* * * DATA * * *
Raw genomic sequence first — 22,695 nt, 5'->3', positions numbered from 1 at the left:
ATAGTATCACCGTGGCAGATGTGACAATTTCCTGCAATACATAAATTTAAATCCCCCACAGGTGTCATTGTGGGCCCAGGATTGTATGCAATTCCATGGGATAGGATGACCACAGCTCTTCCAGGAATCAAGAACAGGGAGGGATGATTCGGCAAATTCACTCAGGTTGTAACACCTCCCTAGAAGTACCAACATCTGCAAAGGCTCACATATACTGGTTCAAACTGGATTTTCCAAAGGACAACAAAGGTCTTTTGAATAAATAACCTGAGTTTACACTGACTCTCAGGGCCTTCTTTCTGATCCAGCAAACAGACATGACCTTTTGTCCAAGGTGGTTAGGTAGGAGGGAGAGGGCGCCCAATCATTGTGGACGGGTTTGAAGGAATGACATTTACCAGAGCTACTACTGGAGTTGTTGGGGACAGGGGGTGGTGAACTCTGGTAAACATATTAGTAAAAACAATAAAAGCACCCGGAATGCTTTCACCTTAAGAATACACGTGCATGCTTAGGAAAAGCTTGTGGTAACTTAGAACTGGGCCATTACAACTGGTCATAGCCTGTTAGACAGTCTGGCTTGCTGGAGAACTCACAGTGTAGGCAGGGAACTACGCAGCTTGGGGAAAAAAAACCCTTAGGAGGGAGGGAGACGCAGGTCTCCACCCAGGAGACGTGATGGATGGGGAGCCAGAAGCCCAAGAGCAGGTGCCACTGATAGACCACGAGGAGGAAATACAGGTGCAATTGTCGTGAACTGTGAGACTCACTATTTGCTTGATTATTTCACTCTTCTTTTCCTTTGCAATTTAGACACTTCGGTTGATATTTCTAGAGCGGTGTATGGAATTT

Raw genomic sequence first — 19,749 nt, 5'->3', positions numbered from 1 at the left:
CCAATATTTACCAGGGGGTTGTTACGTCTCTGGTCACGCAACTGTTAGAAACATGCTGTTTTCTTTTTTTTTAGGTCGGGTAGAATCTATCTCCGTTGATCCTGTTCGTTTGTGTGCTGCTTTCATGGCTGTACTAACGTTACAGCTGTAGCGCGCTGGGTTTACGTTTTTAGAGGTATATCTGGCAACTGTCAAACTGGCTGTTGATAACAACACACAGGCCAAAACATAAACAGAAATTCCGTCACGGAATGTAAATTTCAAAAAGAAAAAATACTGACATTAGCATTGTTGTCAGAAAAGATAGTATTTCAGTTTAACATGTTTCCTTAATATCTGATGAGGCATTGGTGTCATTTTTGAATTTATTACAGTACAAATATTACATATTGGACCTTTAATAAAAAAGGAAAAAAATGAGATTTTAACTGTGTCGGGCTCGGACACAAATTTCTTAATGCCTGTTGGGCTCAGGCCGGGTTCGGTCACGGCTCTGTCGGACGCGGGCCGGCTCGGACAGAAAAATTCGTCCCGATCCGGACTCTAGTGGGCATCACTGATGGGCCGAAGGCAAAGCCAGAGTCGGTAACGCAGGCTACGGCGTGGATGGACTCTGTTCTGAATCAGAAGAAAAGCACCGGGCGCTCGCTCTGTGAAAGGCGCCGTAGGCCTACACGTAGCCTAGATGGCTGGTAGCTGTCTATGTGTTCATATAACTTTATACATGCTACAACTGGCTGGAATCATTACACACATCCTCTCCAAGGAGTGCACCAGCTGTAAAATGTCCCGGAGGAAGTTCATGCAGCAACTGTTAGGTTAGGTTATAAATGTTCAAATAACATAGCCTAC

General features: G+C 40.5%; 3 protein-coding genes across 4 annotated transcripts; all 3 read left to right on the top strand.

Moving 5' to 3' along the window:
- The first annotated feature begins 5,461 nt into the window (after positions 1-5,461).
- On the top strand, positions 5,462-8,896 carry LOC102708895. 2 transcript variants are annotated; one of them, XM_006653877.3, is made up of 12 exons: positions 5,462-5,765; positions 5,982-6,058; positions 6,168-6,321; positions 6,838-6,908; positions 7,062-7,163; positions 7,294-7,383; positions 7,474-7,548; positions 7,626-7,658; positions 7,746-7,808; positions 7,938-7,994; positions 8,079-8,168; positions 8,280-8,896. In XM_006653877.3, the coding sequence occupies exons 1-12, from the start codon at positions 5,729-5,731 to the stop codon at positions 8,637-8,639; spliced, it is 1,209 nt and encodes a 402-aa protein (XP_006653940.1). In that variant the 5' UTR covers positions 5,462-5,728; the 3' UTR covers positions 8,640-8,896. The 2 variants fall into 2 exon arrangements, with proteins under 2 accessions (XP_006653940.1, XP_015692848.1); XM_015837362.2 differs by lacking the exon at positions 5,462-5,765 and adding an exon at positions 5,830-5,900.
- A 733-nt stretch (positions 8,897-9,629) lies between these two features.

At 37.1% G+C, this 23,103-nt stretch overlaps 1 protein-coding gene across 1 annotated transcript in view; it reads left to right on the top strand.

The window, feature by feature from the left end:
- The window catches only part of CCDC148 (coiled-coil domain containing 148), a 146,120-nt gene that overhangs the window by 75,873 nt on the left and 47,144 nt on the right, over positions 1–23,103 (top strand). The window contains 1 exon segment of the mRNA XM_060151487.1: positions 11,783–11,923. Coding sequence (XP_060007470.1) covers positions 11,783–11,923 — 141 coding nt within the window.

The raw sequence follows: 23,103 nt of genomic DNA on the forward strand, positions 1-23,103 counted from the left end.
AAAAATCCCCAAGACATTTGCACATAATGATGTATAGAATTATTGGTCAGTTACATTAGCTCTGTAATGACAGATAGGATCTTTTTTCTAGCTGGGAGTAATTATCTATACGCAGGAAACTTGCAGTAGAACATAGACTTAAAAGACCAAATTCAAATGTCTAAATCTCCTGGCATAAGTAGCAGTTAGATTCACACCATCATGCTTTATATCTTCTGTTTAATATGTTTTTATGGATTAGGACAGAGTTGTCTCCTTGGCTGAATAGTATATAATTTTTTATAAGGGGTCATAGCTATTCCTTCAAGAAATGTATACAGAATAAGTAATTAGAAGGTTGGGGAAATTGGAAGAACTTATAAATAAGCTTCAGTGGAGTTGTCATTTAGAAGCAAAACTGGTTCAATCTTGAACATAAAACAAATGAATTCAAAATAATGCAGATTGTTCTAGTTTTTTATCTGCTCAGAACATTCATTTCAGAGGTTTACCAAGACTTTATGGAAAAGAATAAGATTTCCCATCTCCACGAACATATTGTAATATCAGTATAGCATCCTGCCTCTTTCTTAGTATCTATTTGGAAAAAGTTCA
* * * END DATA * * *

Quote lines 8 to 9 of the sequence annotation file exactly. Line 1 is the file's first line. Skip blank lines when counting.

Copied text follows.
- On the top strand, positions 5,462-8,896 carry LOC102708895. 2 transcript variants are annotated; one of them, XM_006653877.3, is made up of 12 exons: positions 5,462-5,765; positions 5,982-6,058; positions 6,168-6,321; positions 6,838-6,908; positions 7,062-7,163; positions 7,294-7,383; positions 7,474-7,548; positions 7,626-7,658; positions 7,746-7,808; positions 7,938-7,994; positions 8,079-8,168; positions 8,280-8,896. In XM_006653877.3, the coding sequence occupies exons 1-12, from the start codon at positions 5,729-5,731 to the stop codon at positions 8,637-8,639; spliced, it is 1,209 nt and encodes a 402-aa protein (XP_006653940.1). In that variant the 5' UTR covers positions 5,462-5,728; the 3' UTR covers positions 8,640-8,896. The 2 variants fall into 2 exon arrangements, with proteins under 2 accessions (XP_006653940.1, XP_015692848.1); XM_015837362.2 differs by lacking the exon at positions 5,462-5,765 and adding an exon at positions 5,830-5,900.
- A 733-nt stretch (positions 8,897-9,629) lies between these two features.